EPA: In separate cases, the U.S. Supreme Court and a federal appeals court will take up two key pollution rules today. (Greenwire)

ALSO: The agency announces changes in enforcement priorities. (Greenwire)

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COAL: Duluth officials plan to bring the city’s 80-year-old coal-fired steam plant “into the 21st century,” in part by adding sawdust to the plant’s fuel mix. (Midwest Energy News)

GREEN ECONOMY: The energy industry is providing a boost for Minnesota manufacturers. (Minneapolis Star Tribune)

NUCLEAR: The end of an Illinois-based program to convert Soviet warheads into fuel means U.S. nuclear plants will need to find new sources of uranium; meanwhile, can thorium provide a viable alternative? (Chicago Tribune, Greentech Media)

WIND: Bird conservation groups say wind energy can be compatible with wildlife protection. (Earthtechling)

OIL: North Dakota tribes have collected more than $300 million in oil revenue since 2008, and a minor oil spill reaches a tributary of the Little Missouri River. (Bismarck Tribune, Forum News Service)

KEYSTONE XL: Environmental groups tell the State Department that Keystone XL will be a “linchpin” for the oil sands industry, increasing production and carbon emissions; and Canada scrambles to develop climate concessions that could win the pipeline’s approval. (The Hill, Reuters)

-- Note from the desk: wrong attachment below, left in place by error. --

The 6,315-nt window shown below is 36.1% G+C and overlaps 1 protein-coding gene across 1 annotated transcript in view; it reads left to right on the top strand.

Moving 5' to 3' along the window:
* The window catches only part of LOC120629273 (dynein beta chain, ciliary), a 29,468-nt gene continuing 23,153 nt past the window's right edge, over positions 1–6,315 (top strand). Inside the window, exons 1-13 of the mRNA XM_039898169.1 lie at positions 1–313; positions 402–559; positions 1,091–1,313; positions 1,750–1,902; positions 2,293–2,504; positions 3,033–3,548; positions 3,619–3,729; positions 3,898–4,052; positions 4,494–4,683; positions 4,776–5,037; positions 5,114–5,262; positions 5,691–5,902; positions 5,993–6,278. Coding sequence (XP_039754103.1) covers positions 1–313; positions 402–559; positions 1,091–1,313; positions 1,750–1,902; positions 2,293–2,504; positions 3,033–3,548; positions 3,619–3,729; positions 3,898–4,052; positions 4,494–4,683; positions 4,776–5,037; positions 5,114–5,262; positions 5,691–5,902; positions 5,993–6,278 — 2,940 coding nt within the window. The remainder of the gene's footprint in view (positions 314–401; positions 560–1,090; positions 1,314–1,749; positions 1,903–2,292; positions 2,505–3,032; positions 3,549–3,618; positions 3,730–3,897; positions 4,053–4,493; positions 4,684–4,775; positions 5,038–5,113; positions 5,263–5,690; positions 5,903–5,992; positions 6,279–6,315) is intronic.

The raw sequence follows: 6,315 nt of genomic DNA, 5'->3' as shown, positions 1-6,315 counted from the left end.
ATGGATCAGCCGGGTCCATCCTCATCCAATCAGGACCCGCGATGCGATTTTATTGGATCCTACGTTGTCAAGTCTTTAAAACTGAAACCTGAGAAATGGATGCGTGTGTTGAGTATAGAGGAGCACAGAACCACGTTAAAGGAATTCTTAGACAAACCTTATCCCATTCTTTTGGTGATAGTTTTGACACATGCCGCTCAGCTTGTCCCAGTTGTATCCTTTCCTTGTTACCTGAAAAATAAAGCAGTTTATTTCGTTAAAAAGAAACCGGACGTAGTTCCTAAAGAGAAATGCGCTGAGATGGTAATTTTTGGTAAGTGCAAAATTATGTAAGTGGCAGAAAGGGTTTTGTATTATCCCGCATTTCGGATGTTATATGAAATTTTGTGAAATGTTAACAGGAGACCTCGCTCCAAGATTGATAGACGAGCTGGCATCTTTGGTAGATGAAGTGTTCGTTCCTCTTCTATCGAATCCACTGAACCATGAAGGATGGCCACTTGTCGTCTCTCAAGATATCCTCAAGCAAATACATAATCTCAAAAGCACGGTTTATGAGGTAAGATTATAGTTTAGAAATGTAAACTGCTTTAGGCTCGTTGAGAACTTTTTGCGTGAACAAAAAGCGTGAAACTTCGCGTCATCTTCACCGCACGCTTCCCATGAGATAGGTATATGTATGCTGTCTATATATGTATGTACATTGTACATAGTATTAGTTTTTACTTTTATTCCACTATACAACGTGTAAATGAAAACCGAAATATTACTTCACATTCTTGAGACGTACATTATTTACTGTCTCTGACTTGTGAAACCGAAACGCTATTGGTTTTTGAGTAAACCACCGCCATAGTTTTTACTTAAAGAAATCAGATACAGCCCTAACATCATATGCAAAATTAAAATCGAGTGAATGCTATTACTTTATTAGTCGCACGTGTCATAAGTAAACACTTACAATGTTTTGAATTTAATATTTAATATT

ETHANOL: Iowa Gov. Terry Branstad again warns that cutting biofuel mandates could trigger another farm crisis. (Des Moines Register)

ELECTRIC CARS: Tesla will open its first charging station in Michigan today, aimed at supporting drivers traveling between Detroit and Chicago. (Detroit Free Press)

GRID: A new power line between Wisconsin and Illinois is up and running, and the University of Wisconsin-Milwaukee plans a renewable-powered microgrid. (Milwaukee Journal Sentinel)

COMMENTARY: Why an Ohio lawmaker’s effort to roll back the state’s energy law “should not be switched back on.” (Crain’s Cleveland Business)

Ken is the director of the Energy News Network at Fresh Energy and is a founding editor of both Midwest Energy News and Southeast Energy News. Prior to joining Fresh Energy, he was the managing editor for online news at Minnesota Public Radio. He started his journalism career in 2002 as a copy editor for the Duluth News Tribune before spending five years at the Spokesman-Review in Spokane, Washington, where he worked as a copy editor, online producer, features editor and night city editor. A Nebraska native, Ken has a bachelor's degree from the University of Nebraska-Lincoln and a master's degree from the University of Oregon. He is a member of the Society of Professional Journalists and Investigative Reporters and Editors.

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